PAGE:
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MibuWolf here for a rather simplistic review. I don't believe in assessing poetry as I might other writing, but here I go.

Today, I'm taking a look at Together by Fruipit, which is a poem about two brothers...


Looking at the structure of this poem, it has pretty clear alterations between short, fragmented sentences and longer sentences. There is no apparent rhyming scheme, nor pattern to the alterations between sentence lengths. For the most part, Together is the epitome of a free-form poem: I can literally see no apparent typical structure nor pattern to the structure of the poem, thus it just kind of flows as I'm sure the author's mind flowed while he was writing it. Yada yada things you'd discuss in an English class when analyzing structure.

Word Choice

The word choice is incredibly simplistic, which I feel drives straight home the point of the poem. It is not trying to be incredibly elaborate, it's just trying to express the feelings of these two boys. You wouldn't hear them using long, complicated words to describe their feelings, so why should the author? Sometimes people get too caught up trying to express themselves in words that they've only looked up in the thesaurus and aren't too familiar of themselves for the sake of sounding fancy, and fail to realize that often times simple words like "happiness" can mean more than "jubilance". Fruipit doesn't let his writing get bogged down, and I admire that.


Now for the bulk of what I wanted to say, which is mean looking at the meaning. I trust you to interpret this for yourself, however I just want to take a moment to analyze the underlying tones for the sake of getting you interested in reading.

Firstly, on the surface it is clearly about Mako and Bolin and the deaths of their parents. There's even a picture of them to emphasize this point. In a literal meaning, it talks about how the two brothers got to become close, and how throughout all the hardships of their life they have always had each other. This is certainly a sweet message, driving home the point that no matter what may happen, you don't have to be alone. One could look deeper into this and analyze this in comparison to the author's mentality--like whether he's had similar experiences, a sibling he is or was close to, et cetera, et cetera.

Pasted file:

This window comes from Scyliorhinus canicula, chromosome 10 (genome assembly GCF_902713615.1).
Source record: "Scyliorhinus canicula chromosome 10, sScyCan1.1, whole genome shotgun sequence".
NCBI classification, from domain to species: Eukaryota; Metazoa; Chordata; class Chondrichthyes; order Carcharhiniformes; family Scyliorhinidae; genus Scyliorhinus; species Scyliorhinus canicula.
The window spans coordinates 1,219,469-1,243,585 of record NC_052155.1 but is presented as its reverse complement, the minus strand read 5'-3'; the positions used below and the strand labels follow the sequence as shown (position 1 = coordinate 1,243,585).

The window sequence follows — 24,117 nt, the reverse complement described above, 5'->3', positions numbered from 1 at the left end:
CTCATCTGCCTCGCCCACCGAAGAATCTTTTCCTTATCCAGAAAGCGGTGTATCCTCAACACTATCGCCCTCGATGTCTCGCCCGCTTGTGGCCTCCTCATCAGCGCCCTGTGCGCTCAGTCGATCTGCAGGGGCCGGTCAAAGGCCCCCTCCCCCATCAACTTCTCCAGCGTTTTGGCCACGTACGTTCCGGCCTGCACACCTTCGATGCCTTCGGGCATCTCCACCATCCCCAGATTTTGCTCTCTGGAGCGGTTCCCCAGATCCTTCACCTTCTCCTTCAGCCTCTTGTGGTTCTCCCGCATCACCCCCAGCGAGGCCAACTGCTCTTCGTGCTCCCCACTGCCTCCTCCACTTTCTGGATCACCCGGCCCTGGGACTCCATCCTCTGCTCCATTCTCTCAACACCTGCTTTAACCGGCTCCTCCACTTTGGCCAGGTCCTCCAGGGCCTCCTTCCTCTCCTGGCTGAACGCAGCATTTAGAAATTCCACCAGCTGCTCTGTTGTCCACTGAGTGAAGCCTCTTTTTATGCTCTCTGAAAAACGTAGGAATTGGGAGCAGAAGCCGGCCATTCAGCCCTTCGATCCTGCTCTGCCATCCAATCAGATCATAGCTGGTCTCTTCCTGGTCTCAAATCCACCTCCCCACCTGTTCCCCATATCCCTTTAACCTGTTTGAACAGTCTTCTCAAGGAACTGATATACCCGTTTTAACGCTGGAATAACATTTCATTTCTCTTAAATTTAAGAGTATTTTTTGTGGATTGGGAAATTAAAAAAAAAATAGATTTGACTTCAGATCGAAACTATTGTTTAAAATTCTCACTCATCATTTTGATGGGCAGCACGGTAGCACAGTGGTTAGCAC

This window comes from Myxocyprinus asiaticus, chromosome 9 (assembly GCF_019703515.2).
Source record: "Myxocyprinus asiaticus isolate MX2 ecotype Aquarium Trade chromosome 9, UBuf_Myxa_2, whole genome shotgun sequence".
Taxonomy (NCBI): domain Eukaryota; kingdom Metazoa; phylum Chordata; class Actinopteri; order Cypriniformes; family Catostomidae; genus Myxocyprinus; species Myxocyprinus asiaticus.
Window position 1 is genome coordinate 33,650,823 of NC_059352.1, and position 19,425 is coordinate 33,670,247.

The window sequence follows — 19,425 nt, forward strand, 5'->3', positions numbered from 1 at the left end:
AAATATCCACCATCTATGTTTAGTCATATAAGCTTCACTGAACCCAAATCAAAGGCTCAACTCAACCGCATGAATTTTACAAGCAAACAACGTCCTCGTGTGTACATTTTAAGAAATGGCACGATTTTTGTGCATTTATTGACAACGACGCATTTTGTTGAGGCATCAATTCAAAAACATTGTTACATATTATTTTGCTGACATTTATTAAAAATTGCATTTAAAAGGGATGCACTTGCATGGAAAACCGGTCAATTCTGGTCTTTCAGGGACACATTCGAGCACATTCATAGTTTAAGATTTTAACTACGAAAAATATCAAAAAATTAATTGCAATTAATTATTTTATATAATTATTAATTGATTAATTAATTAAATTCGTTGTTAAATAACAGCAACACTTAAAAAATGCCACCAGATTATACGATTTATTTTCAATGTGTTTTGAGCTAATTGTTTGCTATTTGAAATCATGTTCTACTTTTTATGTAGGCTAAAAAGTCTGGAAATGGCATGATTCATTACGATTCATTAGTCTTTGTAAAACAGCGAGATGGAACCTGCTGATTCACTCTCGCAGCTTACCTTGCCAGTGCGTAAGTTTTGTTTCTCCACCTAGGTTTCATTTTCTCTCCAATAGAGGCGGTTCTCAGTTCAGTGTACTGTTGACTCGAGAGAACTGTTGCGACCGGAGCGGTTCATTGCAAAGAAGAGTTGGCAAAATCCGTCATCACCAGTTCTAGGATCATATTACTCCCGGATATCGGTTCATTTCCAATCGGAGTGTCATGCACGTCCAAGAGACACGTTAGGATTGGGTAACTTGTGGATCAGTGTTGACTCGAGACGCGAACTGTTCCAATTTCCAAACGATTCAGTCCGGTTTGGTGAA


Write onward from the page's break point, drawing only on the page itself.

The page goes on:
But I found something even more interesting about this poem. As anyone who knows me well will know, I'm a pessimist. I get caught up in the sad words, so when I looked at this poem, I saw all the small words, and decided to focus in on the word "cold". It is used a few times in the literal concept, however I'm a particular fan of the word "cold". It's only four letters, but it can mean so much. It can mean literally cold, as in how I feel right now with it being 46 degrees Fahrenheit outside. But it can also mean "cold" as in someone who isn't really nice, like if someone is "cold" to another person. Then finally the definition I prefer, which has the implication of being kind of alone, like you're cold because there's no one else around to warm you up, I guess.

"Warm inside, cold outside" (Fruipit 11)

This line pretty well summarizes my analysis of this poem. Everything about the world is cold: people have been telling you since you've hit adolescence or even before that life is not fair, and things around you have constantly driven this into your mind since you were even a child. The world is a cruel place, full of cruel, cold people. With all these horrible people around, Mako and Bolin's parents died. But Mako's father gave him a warm scarf. And it is warm when they are with their parents inside. Then his father is cold without the scarf: "He remembers the scarf--father must be cold" (Fruipit 24). This is just before their parents die, and I think of cold as in a corpse. Not only cold as in distant now, but cold as in literally no blood flow. Then, in the end, the two brothers hug each other, something people usually associate with warms.

The contrast between temperatures I thought was the most interesting, and moving, aspect of the poem. Subtle, yet powerful.

Overall Opinion

It's worth reading--it's just a poem, and so it's not too long so one may as well :)

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